None of the main characters of this book are particularly likeable. Not to me, at least. I liked Father Peter, Anna, and Ellie. That’s about it. Oh, and the village women. But Sarah and Father Ranaulf, no.
The blurb asks:
What could drive a girl on the cusp of womanhood to lock herself away from the world forever?
The answer, in Sarah’s case, is cowardice. Life in the Middle Ages was dangerous. Death was always close by, waiting for the slightest pretext to collect a soul. For women, the act of bringing forth new life, her only purpose according to medieval thought, was the most among the most lethal. For both her and the baby. After watching what happens to her mother and her sister, Sarah is afraid to live among men. To risk marriage and children and death in childbed. Her decision had nothing to do with Sir Thomas. That happened after she’d spoken to Father Simon and the bishop.
Speaking of Sir Thomas. He was a calculating, petty, vindictive man, wasn’t he? A spoiled man who despised being told “no”, and would go to any lengths to get revenge on those who did. You have to feel sorry for Lady Cecilia. And poor Anna. You know the fact that she resembled Emma was not a coincidence. Definitely calculating.
Father Ranaulf was rather standoffish and wholly unconnected with real life, his mind and heart submerged within the copied words of Augustine of Hippo, Tertulian, John Chrysostom, and other religious thinkers. His outlook was very literal and by the book. He thaws out, some, over the course of the book, but never really comes alive.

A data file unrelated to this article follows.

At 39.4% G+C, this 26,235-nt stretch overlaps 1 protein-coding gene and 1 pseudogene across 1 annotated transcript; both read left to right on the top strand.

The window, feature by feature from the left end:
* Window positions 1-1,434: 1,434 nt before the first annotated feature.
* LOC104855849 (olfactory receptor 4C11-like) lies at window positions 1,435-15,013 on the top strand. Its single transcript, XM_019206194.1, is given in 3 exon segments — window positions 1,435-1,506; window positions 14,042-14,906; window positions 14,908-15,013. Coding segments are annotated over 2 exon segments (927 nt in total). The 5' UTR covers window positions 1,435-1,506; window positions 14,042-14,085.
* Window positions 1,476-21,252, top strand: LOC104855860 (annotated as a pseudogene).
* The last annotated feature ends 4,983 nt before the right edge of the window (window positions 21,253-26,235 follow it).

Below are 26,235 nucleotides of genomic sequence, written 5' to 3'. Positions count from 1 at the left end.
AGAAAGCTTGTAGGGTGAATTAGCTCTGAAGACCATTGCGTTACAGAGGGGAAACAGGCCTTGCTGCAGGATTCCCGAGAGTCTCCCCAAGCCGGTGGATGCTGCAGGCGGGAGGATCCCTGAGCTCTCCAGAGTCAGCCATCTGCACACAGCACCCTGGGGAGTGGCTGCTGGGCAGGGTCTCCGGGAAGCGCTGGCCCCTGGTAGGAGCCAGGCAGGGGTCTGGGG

One thing that niggled at me throughout the book was the name of our anchoress: Sarah. The use of an Old Testament for a Christian in 13th century Europe is highly unusual. The Inquisition, as such, didn’t really exist, as yet, but any hint of Jewishness would, still, have been dangerous. Heretics and apostates were still burned. In my mind, it just didn’t fit.
The Anchoress is an interesting read with much food for thought, but the main characters are rather difficult to relate to. Maybe it’s a difference in philosophy. The whole “pay for his sin” stuff. Another novel about a more sympathetic anchoress is Illuminations: A Novel of Hildegard von Bingen by Mary Sharratt.
Rating: 4 out of 5 stars